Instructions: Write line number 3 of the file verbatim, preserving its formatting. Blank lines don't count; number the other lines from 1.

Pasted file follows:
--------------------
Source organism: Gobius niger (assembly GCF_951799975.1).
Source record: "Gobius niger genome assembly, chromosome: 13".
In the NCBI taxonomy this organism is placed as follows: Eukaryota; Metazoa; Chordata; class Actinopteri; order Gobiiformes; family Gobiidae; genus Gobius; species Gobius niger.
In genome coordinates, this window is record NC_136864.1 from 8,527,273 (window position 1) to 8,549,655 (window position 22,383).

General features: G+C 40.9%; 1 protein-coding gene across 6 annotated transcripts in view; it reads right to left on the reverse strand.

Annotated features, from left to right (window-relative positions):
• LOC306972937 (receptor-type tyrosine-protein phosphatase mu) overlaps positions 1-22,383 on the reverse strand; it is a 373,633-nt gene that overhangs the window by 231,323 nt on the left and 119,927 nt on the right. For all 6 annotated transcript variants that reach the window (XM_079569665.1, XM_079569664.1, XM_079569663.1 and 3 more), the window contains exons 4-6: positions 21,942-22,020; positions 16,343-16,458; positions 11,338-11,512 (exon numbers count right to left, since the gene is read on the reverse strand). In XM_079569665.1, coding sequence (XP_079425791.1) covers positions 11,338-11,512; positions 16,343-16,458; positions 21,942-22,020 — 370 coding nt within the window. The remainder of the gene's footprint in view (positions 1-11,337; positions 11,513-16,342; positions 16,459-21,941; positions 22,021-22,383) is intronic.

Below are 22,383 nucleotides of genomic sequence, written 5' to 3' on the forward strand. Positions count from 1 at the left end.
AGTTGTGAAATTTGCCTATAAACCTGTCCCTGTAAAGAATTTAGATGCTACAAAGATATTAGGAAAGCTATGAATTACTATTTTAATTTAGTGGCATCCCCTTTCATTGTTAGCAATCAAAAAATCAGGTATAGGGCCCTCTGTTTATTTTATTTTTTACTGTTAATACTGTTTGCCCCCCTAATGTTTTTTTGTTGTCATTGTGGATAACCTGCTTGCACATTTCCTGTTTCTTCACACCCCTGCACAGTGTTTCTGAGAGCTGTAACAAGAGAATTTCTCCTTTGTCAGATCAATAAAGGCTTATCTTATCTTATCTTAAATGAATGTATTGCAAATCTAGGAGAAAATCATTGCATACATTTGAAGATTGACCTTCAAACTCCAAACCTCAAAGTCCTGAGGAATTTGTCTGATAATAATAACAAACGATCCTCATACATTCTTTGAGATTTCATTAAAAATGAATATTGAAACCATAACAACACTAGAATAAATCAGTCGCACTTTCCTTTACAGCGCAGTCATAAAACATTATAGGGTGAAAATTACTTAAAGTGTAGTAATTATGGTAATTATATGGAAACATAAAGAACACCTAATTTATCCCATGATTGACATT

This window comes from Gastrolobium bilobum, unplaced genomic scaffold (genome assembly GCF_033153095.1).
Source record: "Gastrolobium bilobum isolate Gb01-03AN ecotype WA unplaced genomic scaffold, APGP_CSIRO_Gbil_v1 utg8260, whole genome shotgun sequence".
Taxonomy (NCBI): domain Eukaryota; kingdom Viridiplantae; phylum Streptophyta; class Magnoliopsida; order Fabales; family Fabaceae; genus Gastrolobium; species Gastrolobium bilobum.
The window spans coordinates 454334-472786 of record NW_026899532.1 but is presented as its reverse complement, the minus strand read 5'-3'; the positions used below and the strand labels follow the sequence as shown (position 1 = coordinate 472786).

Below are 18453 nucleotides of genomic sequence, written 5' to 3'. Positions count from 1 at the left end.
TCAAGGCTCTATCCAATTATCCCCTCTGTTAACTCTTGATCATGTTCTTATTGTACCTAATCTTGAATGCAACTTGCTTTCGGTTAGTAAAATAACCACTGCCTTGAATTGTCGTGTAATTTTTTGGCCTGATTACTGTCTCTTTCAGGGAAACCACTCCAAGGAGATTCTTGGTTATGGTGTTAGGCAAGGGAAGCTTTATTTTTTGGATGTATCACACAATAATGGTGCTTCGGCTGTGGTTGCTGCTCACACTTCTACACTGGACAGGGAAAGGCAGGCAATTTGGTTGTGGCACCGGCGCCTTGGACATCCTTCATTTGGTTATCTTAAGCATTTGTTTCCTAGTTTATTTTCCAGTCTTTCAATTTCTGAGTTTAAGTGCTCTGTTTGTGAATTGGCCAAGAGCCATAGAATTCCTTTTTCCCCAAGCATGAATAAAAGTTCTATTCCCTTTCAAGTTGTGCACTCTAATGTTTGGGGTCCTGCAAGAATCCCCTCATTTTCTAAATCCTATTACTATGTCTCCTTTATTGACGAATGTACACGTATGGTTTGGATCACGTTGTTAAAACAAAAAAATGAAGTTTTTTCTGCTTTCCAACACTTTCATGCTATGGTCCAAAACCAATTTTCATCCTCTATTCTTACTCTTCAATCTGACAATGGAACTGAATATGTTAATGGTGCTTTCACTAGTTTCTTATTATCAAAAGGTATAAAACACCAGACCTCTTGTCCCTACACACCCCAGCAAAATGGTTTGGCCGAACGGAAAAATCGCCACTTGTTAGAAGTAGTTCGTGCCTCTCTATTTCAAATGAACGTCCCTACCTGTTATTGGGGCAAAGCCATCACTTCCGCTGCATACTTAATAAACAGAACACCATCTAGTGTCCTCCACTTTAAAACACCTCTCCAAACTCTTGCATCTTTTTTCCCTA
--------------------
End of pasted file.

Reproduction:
In the NCBI taxonomy this organism is placed as follows: Eukaryota; Metazoa; Chordata; class Actinopteri; order Gobiiformes; family Gobiidae; genus Gobius; species Gobius niger.